A journey in decision making

Many things can inspire a home design, from aesthetics and ergonomics to environment, and even memories. This family home by Box draws on all of the above

From Box

The design decisions we make when building a home aren’t always based on fashion or finance. Sometimes they hark back to our childhood.

That’s what first-time builders Terri and Sam discovered when, along with the Box team, they started the process of conceptualising a new design-and-build in Auckland’s Glendowie. 

“I grew up in red-brick houses and our first home together was a red brick ex-state house, so perhaps a feeling for red brick seeped into our subconscious,” says Terri.

Choosing that as one of the cladding materials was a significant step forward, but it wasn’t necessarily straightforward. 

Sam had taken to Pinterest for inspiration but most of the dwellings he pinned were Australian. 

While the stock here was different, eventually the pair found just the right brick at The Brickery. 

San Selmo’s ‘Aged Red’ looks tumbled, hand-poured, rustic and reclaimed. It looks like the past.

However, that wasn’t the only glimpse backwards that propelled this project into the future. 

Although there was certainly plenty of opportunity on the generous section that backs onto a tennis club and a park, the couple did not want to occupy the land with too much house. 

They have three children so the idea of a spacious back lawn with enough room to swing a bat took precedence. 

“Growing up, I had a flying fox in the garden,” says Terri. “We wanted the feeling of wide-open sky and the trees from the park in the background.” 

Greenery is hugely important to this one-time lawyer turned design agency account manager turned project manager. 

She’s a self-confessed plantaholic, with 25 plants (she’s counted) waiting to nature-up the scheme. 

But that’s not all. A long, low window in the dining room long receives a sliver of hedge when seated at the table, and a custom-designed pendant light above the kitchen bench comes complete with hygroscopic moss. 

“The beauty is you never have to water it and when you walk into the house, you’ll see the green immediately.”

It’s obvious that Terri is a left-brain, right-brain personality who not only thinks about detail and practicality, but also has an aesthetic appreciation. 

These two sides drove her decision making. For instance, while the couple were initially keen on using black steel in combination with the red brick, that idea evolved.

 “As cool as it looks, steel is not terribly environmentally friendly, and it attracts the heat,” says Terri. 

Instead, they’ve used vertical Abodo timber weatherboards treated with a natural wood coating called Sioo:x, which seals and cures the wood to weather uniformly to a silvery grey. 

The timber, which is used at the entrance and encases the upper bedroom level of the home, not only softens the brick but will only need one more coat of the protective product before Terri and Sam can relax on that maintenance front for 10-15 years!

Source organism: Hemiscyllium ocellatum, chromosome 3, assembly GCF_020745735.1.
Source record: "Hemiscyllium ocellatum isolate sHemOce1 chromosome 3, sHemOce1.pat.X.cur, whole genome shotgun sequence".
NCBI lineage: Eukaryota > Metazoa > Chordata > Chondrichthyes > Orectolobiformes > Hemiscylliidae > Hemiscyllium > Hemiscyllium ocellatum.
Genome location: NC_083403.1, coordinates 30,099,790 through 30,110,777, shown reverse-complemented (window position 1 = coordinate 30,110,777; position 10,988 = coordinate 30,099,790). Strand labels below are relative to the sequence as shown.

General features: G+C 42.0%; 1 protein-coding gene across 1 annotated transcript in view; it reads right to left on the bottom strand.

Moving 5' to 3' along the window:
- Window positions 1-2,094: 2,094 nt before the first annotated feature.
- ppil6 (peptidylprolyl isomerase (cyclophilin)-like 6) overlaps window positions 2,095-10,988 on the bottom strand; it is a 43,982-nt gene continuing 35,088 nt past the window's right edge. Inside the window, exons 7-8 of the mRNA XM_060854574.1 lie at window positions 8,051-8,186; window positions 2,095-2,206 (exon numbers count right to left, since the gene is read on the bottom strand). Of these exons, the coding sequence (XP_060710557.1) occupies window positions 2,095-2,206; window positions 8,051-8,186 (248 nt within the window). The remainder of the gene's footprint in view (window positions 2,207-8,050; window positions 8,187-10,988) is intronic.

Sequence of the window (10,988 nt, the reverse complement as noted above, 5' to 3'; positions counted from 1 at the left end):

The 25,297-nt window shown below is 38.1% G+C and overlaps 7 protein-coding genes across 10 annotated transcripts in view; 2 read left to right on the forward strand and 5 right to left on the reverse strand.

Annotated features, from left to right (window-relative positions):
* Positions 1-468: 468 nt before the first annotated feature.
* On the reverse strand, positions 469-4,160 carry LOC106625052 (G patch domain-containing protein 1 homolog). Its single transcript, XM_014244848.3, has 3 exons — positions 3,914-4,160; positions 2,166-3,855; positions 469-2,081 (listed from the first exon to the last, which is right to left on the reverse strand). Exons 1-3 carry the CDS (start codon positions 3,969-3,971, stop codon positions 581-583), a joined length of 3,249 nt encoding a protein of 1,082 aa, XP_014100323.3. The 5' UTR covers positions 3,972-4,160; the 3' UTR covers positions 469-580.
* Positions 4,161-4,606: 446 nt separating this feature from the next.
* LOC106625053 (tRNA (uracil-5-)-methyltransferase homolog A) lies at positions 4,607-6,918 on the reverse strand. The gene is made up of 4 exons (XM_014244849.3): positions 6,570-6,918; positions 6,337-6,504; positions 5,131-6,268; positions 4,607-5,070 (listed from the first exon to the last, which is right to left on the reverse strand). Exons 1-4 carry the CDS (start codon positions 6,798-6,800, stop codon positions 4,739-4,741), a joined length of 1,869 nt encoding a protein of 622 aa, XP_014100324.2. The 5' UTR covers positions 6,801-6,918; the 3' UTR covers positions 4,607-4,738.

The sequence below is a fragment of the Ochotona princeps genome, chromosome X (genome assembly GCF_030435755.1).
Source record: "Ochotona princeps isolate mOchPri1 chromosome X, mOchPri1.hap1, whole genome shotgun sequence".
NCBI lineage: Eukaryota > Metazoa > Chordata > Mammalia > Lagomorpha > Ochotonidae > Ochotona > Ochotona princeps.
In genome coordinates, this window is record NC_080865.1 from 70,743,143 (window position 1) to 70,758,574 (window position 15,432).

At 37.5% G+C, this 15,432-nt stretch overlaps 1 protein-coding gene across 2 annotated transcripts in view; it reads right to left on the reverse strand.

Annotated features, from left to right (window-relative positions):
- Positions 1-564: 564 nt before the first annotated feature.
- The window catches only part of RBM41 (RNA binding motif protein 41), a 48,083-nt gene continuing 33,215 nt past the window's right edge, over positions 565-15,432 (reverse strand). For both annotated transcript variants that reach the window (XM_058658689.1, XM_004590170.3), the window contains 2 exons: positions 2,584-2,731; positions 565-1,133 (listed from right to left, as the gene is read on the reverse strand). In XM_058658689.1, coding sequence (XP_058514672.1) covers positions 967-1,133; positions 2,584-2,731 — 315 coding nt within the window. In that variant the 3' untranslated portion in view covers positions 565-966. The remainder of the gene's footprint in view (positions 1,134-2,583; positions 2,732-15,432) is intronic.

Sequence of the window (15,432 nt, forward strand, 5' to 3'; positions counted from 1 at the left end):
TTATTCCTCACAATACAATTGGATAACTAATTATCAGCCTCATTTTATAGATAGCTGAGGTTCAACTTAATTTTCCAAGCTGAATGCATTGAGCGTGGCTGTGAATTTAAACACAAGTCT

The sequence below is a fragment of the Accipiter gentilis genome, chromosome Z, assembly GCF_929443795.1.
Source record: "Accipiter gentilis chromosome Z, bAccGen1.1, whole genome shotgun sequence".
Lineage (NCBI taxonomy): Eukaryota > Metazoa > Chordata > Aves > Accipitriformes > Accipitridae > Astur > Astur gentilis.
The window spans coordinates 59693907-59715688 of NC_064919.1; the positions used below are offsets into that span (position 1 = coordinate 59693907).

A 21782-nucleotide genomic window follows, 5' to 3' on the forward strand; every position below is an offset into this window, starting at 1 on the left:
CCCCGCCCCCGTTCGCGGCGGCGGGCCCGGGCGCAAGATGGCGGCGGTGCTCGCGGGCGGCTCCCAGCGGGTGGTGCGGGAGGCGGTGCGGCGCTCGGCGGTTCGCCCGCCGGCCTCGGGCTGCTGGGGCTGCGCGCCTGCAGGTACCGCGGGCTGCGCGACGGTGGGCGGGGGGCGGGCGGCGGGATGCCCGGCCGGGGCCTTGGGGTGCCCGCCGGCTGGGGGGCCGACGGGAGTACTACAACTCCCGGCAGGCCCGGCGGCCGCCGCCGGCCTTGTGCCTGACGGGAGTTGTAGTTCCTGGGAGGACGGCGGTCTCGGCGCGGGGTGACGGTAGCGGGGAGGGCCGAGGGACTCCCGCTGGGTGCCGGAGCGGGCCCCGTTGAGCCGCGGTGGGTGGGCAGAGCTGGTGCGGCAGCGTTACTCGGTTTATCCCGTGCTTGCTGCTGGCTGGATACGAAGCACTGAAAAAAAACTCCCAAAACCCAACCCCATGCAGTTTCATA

“The Box team got to know me well. They knew that if they suggested a product or a design feature, I was inevitably going to ask, ‘How do I clean it?’”

So, pragmatism ruled in the choice of cladding, concrete floors (thermal mass) and carpets which are wool (for sustainability) in a forgiving speckled grey (cue three busy children and a dog). 

Terri and Sam also used New Zealand-made, wool-based insulation and there’s a fireplace with a wetback for water heating and the option to link it to solar panels in future.

Unusually, the couple opted for a carport instead of a garage, which saved money on the build, but they compensated with well-thought-out storage within the home – a generous laundry and high cupboards tucked up under the soaring gable in the children’s rooms for those once-a-year items such as ski gear.        

But, where they felt it justified, they pushed rationalism aside and went all out. 

When Box argued for a 2.4-metre stud height downstairs to take advantage of the modular size of materials (for example structural timber and plasterboard sheets), they pushed back. 

“We went for 2.7 metres as we didn’t want to feel like the ceiling was weighing down on us.” 

Upstairs, where the volume is provided by raked ceilings tucked beneath the gable, they agreed to the 2.4 metre stud.

With the build process well on its way, Terri has been kept busy choosing colours to personalise her family’s forever home. 

There’s a dark blue for the TV den, an even moodier blue for the en suite bathroom and an industrial concrete-grey for the children’s rooms. 

Destined for completion in June this year, the home is in the final stages. 

Although Terri’s mind is ever on the job and she’s really enjoyed keeping track of the details, there is one thing that surprised her. 

When Box visited the site and flew their drone into the sky above to survey the surrounds, the pictures showed a peek of the sea. 

Now that the main bedroom is built, the wraparound corner windows offer a vista across suburbia with a big, wide tide clearly visible in the near distance. 

“The steel eyebrows on the windows really draw the eye out to the water,” says Terri. 

A surprise yes. But a good one.

To find out more about shaping your dream home to your exact needs and whims with Box – visit the residential architect and builder's website here

Credit list

The Brickery
ABI, Heirloom, The Kitchen Club
Interior paint

Designed by: Box

Story by: Trendsideas

27 Mar, 2022

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